Eggs are made earlyThe female body starts making eggs at nine weeks. Not nine weeks after birth, but nine weeks after conception. By the time it's five months old, a female fetus has made upward of 7 million oocytes. By the time of birth, the vast majority of these immature egg cells have died. That's normal..
Eggs are hugeThe human egg is a giant compared to other cells in the body. It has a diameter of about 100 microns (millionths of a meter), or roughly the thickness of a strand of hair. No other cell in the body is anywhere near that big. That egg at left is NOT a human egg.
Eggs are preciousOn average, women ovulate a mere 400 to 500 eggs in her lifetime. That makes eggs far rarer than sperm. In fact, more sperm cells are released during a single ejaculation than a woman produces her entire life.
Maybe that's one reason why eggs are worth so much more than sperm. An egg donor might make several hundred dollars for a single egg. A man might earn only a few hundred dollars per ejaculation - which translates into a pittance for each sperm cell.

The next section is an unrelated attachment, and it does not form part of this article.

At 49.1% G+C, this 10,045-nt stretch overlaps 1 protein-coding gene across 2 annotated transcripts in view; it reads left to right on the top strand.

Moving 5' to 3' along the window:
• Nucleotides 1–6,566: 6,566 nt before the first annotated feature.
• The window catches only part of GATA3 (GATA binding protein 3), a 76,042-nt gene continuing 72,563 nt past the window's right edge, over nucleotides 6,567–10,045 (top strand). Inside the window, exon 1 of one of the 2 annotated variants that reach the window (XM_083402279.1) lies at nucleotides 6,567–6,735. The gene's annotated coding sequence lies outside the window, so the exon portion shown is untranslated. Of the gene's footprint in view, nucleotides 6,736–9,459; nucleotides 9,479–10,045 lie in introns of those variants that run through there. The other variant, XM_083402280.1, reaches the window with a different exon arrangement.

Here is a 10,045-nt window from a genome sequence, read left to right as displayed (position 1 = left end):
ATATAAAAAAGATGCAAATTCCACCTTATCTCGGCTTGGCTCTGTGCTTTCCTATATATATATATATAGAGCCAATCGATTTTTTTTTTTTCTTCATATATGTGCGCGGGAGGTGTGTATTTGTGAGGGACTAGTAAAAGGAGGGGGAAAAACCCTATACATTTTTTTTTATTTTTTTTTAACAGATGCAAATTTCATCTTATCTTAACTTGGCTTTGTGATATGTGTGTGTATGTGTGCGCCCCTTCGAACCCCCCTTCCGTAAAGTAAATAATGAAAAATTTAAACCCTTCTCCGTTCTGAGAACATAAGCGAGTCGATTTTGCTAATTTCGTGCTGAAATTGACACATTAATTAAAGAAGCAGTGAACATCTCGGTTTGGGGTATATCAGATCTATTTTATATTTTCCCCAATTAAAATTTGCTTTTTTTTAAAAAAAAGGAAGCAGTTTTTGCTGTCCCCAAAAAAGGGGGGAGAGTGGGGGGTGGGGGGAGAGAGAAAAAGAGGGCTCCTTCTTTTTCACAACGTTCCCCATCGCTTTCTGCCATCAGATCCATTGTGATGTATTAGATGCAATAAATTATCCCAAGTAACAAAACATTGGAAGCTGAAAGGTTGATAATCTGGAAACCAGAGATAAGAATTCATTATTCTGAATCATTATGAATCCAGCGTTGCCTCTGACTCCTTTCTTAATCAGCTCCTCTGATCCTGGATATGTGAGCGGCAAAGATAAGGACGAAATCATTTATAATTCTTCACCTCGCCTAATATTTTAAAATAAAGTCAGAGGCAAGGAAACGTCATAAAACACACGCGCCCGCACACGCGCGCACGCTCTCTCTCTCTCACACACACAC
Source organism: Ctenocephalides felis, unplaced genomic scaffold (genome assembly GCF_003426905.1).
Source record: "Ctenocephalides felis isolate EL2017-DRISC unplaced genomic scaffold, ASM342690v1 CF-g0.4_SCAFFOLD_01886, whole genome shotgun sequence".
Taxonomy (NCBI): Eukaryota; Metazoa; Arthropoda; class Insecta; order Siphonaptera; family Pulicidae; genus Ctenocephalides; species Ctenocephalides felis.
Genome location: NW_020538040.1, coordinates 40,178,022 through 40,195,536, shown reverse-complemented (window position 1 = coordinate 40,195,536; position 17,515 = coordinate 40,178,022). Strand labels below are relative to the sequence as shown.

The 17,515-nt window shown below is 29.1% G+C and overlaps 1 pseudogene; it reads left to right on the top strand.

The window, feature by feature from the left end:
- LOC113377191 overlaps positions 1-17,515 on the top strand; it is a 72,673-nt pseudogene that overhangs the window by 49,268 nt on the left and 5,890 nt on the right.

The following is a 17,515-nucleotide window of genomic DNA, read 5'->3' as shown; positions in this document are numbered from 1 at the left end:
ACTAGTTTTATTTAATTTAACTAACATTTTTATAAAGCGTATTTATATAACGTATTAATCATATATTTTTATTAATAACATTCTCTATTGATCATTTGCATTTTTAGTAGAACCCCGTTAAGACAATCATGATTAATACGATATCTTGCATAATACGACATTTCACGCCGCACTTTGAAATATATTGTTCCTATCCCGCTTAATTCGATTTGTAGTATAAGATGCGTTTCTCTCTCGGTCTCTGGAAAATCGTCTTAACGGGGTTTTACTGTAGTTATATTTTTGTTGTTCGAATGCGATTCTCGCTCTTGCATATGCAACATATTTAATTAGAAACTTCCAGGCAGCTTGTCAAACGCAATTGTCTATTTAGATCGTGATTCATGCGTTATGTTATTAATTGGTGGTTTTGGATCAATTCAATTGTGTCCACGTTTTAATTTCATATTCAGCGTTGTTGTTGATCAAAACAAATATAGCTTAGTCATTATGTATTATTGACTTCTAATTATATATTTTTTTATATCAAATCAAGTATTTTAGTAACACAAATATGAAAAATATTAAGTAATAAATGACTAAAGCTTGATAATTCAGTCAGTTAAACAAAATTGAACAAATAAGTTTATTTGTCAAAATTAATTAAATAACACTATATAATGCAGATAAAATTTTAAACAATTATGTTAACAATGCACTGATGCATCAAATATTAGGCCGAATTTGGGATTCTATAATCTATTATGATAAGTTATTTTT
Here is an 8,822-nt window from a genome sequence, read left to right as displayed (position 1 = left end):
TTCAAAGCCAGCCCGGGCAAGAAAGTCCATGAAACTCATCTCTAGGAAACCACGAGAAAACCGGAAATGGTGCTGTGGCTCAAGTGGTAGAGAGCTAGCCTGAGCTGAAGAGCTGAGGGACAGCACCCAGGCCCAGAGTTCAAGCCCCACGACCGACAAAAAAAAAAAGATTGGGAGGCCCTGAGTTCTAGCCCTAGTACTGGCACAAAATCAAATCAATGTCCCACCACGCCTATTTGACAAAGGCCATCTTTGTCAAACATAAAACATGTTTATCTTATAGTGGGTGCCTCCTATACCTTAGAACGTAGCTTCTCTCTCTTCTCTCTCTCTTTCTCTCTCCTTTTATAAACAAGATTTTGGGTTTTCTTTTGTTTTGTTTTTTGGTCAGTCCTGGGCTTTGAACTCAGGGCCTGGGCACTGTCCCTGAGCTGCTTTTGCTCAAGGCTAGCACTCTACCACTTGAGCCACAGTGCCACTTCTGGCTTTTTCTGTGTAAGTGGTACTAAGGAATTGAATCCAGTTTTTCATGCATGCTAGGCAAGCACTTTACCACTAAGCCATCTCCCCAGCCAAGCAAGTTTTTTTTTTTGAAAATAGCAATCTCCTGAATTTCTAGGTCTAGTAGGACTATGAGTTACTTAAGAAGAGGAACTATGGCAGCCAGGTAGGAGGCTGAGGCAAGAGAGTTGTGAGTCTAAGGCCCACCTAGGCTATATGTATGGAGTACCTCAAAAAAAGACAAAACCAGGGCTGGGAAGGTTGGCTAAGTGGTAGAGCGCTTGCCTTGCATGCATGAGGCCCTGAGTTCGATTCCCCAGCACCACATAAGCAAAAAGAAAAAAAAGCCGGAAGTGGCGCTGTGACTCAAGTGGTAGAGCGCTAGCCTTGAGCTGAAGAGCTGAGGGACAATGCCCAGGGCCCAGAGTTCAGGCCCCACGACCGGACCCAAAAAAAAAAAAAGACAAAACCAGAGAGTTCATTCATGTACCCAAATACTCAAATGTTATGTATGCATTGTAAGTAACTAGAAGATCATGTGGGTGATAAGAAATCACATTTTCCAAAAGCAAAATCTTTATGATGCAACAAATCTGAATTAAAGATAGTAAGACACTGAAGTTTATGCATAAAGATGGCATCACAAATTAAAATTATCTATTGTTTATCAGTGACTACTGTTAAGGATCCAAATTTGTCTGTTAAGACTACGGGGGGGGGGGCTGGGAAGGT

Eggs have an extended adolescenceUnlike other cells in the body, egg cells take years to "grow up." That is, they spend years inside the ovaries in an immature state, maturing just before they are released during the process of ovulation.
Among the hundreds of eggs in this half-mature state, what causes one egg and not the others to be released? No one knows.
Eggs are fragile
A technique called vitrification, doesn't actually involve freezing eggs but hardening their outer later, like encasing them in a glass container.
Eggs age fastYoung women have plenty of healthy eggs. In fact, about 90 percent of the eggs of a 21-year-old woman are viable. Only about 10 percent of the eggs of a 41-year-old woman might be viable. That's why some young women are having their eggs extracted and frozen - just in case it takes a while to find Mr. Right.
Eggs are monogamousWhile a million sperm may be trying to get into the egg, eggs have special powers to ensure that once one sperm gets inside, no others are allowed in. Eggs house a special "organelle" that releases proteins and enzymes to ensure that another sperm won't get in.
What decides which sperm will be the lucky one? No one knows.